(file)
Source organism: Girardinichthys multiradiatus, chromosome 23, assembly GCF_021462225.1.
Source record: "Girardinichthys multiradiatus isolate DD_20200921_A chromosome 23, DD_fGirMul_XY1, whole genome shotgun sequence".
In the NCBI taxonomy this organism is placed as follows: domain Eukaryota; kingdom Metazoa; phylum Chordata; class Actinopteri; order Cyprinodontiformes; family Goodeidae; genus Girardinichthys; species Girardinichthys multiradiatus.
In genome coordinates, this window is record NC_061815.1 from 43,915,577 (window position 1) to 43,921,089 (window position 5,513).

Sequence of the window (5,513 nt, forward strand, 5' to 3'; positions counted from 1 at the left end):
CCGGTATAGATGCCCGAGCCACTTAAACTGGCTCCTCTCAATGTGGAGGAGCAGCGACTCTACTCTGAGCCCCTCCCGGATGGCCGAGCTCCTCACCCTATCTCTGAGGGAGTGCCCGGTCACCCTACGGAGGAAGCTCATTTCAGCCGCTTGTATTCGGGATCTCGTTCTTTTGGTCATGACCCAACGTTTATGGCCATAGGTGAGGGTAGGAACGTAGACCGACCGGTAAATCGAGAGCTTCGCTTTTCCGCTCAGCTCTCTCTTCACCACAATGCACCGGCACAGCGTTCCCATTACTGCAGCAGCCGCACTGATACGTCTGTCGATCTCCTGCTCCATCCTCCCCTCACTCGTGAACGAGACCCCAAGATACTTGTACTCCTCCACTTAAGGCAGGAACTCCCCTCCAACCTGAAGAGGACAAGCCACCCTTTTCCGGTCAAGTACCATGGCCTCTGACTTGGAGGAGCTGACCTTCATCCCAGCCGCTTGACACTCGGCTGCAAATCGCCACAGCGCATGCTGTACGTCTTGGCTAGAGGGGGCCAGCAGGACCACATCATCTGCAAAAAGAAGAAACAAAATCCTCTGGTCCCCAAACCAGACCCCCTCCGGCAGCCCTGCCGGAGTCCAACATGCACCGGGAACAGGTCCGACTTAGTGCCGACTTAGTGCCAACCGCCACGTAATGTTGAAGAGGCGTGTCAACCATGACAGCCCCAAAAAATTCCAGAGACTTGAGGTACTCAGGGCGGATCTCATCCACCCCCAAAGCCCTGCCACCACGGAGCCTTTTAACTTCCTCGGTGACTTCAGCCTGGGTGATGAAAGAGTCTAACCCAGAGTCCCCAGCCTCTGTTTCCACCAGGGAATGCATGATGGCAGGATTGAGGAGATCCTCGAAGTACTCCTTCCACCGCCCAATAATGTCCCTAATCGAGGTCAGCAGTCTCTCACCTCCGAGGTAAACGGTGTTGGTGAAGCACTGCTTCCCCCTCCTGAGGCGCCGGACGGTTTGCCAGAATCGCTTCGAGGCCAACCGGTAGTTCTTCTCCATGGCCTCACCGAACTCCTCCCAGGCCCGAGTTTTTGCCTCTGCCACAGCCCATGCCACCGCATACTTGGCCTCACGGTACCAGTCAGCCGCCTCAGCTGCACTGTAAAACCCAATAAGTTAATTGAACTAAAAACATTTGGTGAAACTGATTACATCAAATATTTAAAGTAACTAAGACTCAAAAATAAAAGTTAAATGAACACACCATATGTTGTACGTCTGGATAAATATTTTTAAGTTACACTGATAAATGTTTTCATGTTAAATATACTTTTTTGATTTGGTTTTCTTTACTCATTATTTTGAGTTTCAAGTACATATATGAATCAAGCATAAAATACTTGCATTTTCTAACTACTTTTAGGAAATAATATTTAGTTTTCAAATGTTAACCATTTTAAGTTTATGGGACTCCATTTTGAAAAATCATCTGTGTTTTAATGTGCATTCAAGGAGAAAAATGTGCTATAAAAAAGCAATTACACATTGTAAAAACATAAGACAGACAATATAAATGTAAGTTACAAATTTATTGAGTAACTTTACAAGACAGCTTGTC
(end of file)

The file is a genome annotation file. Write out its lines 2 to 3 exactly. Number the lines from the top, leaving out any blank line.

Source record: "Girardinichthys multiradiatus isolate DD_20200921_A chromosome 23, DD_fGirMul_XY1, whole genome shotgun sequence".
In the NCBI taxonomy this organism is placed as follows: domain Eukaryota; kingdom Metazoa; phylum Chordata; class Actinopteri; order Cyprinodontiformes; family Goodeidae; genus Girardinichthys; species Girardinichthys multiradiatus.